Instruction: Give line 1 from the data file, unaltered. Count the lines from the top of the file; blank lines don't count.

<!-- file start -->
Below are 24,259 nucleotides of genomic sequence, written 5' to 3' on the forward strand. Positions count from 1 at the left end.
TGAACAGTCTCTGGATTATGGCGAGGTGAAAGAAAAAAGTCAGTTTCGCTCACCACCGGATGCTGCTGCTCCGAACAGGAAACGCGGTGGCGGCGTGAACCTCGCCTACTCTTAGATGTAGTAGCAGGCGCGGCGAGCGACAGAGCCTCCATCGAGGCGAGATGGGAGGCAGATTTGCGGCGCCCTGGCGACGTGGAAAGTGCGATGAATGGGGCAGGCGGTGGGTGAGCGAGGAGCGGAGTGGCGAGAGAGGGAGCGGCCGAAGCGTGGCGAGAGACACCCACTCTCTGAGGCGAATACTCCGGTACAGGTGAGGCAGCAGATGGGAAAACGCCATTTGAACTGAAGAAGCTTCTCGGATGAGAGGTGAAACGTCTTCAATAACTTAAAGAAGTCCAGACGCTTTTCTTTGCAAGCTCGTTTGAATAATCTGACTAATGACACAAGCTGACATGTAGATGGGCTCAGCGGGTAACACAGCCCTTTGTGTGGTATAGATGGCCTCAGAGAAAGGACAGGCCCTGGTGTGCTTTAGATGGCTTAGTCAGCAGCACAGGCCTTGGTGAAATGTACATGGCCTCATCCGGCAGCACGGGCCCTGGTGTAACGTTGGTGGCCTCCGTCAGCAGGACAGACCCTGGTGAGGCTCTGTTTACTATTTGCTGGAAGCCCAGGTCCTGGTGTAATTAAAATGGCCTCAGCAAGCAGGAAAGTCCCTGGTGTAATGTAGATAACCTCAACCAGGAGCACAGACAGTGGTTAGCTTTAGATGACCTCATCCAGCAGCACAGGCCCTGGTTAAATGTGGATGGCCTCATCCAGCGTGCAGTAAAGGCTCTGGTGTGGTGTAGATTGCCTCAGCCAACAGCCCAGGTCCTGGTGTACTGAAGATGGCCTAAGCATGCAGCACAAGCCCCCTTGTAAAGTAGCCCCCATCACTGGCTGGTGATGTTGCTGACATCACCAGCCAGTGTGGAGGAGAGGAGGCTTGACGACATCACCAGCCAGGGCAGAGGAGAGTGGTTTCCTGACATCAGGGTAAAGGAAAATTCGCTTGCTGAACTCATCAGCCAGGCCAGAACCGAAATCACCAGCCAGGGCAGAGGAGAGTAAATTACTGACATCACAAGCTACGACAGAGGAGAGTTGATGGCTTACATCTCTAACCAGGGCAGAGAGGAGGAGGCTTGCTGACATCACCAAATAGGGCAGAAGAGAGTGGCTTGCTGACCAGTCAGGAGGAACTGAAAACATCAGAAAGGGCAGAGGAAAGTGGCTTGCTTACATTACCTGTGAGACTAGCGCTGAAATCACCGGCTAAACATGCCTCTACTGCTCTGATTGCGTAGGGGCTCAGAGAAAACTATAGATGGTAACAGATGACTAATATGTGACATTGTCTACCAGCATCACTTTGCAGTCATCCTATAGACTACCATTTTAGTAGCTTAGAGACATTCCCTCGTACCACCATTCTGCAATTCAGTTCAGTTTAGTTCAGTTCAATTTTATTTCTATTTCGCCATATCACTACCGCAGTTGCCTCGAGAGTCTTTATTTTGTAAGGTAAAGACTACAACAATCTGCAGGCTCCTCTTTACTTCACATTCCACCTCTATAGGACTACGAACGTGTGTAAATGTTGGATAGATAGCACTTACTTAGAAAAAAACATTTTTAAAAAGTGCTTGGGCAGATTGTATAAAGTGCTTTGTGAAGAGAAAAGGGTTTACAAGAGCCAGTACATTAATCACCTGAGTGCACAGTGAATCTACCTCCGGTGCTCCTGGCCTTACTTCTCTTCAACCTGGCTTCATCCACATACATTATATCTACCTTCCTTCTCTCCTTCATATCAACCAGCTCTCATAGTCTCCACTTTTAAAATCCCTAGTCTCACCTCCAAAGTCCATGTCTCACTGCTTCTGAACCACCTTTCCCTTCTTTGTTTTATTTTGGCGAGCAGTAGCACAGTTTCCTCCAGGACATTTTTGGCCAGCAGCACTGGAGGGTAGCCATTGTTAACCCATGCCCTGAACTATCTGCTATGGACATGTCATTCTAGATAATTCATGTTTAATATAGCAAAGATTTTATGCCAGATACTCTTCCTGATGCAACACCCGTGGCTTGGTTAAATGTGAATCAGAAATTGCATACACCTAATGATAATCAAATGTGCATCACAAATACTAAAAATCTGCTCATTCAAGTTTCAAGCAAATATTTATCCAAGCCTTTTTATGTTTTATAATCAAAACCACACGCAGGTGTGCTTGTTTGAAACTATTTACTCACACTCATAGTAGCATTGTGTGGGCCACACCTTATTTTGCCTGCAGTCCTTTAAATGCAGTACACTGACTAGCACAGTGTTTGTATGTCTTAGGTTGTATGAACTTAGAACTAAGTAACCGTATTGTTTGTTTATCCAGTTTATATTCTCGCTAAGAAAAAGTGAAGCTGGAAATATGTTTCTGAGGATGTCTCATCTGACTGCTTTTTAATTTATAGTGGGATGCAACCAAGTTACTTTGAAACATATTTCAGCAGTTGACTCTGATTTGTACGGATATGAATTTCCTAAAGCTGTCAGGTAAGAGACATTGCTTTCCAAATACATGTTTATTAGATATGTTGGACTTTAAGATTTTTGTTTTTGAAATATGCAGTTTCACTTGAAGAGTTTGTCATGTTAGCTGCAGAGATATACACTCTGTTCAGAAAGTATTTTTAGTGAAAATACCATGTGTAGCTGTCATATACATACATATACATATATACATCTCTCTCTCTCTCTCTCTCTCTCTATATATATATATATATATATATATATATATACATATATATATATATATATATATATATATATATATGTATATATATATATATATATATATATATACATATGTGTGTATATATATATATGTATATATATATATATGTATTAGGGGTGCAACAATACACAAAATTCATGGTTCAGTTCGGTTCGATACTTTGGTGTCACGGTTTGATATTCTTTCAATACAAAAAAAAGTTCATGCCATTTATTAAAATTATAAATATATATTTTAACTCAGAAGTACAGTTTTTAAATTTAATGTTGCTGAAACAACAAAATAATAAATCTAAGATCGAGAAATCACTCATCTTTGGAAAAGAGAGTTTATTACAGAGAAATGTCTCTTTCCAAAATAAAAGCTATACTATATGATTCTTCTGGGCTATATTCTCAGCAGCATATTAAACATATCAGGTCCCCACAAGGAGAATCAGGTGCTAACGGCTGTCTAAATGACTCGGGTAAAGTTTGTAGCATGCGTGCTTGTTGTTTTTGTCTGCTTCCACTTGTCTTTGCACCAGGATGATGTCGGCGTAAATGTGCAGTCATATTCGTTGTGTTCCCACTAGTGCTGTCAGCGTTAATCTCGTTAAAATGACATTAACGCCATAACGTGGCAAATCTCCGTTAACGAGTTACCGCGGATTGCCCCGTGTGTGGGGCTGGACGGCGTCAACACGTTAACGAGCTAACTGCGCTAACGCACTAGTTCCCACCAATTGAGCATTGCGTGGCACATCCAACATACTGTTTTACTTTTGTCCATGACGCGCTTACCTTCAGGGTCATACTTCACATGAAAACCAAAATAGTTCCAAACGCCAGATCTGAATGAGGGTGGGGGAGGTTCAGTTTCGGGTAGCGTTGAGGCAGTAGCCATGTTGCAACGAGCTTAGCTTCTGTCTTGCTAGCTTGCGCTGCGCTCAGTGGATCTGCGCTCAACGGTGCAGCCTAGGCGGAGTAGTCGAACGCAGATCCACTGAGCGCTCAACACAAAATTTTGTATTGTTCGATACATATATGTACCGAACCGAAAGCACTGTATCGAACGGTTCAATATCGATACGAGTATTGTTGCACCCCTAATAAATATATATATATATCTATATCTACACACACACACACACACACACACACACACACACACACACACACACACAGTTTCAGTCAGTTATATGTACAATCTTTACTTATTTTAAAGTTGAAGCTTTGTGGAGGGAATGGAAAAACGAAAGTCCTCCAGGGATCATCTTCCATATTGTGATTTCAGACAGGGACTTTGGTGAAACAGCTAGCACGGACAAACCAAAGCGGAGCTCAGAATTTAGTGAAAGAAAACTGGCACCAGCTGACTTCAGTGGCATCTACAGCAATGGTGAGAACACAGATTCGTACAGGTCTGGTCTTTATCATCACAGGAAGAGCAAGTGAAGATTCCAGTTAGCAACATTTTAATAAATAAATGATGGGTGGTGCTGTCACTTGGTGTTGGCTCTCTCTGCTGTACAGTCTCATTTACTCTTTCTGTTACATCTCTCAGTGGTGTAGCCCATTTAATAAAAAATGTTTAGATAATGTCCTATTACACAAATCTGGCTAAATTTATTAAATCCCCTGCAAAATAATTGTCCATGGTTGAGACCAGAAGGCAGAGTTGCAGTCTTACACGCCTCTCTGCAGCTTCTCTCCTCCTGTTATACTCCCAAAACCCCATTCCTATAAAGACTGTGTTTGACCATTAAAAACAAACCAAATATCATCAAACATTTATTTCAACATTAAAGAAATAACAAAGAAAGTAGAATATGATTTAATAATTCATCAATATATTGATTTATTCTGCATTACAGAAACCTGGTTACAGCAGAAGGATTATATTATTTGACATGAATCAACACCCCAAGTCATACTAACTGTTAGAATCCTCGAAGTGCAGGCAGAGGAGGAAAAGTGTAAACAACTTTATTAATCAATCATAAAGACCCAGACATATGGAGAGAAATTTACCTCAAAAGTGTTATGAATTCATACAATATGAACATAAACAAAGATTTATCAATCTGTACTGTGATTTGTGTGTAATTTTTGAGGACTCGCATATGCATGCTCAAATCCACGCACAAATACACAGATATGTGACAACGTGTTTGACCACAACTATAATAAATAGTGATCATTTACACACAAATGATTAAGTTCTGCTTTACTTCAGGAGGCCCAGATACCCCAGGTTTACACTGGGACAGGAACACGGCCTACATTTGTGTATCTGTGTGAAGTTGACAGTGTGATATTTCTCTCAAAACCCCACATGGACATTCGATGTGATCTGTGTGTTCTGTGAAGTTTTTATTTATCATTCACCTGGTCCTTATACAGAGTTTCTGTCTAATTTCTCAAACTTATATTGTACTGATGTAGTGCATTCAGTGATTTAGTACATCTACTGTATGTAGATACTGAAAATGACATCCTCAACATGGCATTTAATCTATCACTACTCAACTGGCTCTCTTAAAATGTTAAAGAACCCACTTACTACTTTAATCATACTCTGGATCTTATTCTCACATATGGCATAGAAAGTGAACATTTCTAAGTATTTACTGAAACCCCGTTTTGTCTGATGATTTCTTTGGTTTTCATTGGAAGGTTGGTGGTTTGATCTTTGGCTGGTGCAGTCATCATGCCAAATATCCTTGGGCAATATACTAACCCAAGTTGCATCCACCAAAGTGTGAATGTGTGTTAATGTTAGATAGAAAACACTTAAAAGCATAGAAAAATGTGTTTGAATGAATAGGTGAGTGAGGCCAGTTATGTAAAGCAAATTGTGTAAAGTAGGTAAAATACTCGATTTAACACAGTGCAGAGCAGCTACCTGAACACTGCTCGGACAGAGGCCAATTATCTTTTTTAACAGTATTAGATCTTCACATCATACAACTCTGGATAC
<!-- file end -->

Below are 24,259 nucleotides of genomic sequence, written 5' to 3' on the forward strand. Positions count from 1 at the left end.